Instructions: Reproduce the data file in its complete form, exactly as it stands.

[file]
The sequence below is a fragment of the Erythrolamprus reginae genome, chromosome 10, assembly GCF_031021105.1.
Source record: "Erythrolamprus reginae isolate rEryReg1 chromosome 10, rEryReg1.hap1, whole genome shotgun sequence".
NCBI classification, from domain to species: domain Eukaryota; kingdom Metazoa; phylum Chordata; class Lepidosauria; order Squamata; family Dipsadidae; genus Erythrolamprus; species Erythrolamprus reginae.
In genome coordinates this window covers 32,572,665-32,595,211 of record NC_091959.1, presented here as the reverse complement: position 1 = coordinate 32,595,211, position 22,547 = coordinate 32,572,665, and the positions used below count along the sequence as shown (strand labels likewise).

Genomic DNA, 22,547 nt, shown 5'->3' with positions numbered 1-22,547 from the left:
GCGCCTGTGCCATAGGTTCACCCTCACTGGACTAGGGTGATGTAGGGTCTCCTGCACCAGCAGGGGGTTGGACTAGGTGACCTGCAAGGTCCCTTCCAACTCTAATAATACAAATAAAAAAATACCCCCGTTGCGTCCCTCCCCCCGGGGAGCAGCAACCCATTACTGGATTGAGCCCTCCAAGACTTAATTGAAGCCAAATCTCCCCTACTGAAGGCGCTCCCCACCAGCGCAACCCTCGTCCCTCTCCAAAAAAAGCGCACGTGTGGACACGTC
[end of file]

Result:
The sequence below is a fragment of the Erythrolamprus reginae genome, chromosome 10, assembly GCF_031021105.1.
Source record: "Erythrolamprus reginae isolate rEryReg1 chromosome 10, rEryReg1.hap1, whole genome shotgun sequence".
NCBI classification, from domain to species: domain Eukaryota; kingdom Metazoa; phylum Chordata; class Lepidosauria; order Squamata; family Dipsadidae; genus Erythrolamprus; species Erythrolamprus reginae.
In genome coordinates this window covers 32,572,665-32,595,211 of record NC_091959.1, presented here as the reverse complement: position 1 = coordinate 32,595,211, position 22,547 = coordinate 32,572,665, and the positions used below count along the sequence as shown (strand labels likewise).

Genomic DNA, 22,547 nt, shown 5'->3' with positions numbered 1-22,547 from the left:
GCGCCTGTGCCATAGGTTCACCCTCACTGGACTAGGGTGATGTAGGGTCTCCTGCACCAGCAGGGGGTTGGACTAGGTGACCTGCAAGGTCCCTTCCAACTCTAATAATACAAATAAAAAAATACCCCCGTTGCGTCCCTCCCCCCGGGGAGCAGCAACCCATTACTGGATTGAGCCCTCCAAGACTTAATTGAAGCCAAATCTCCCCTACTGAAGGCGCTCCCCACCAGCGCAACCCTCGTCCCTCTCCAAAAAAAGCGCACGTGTGGACACGTC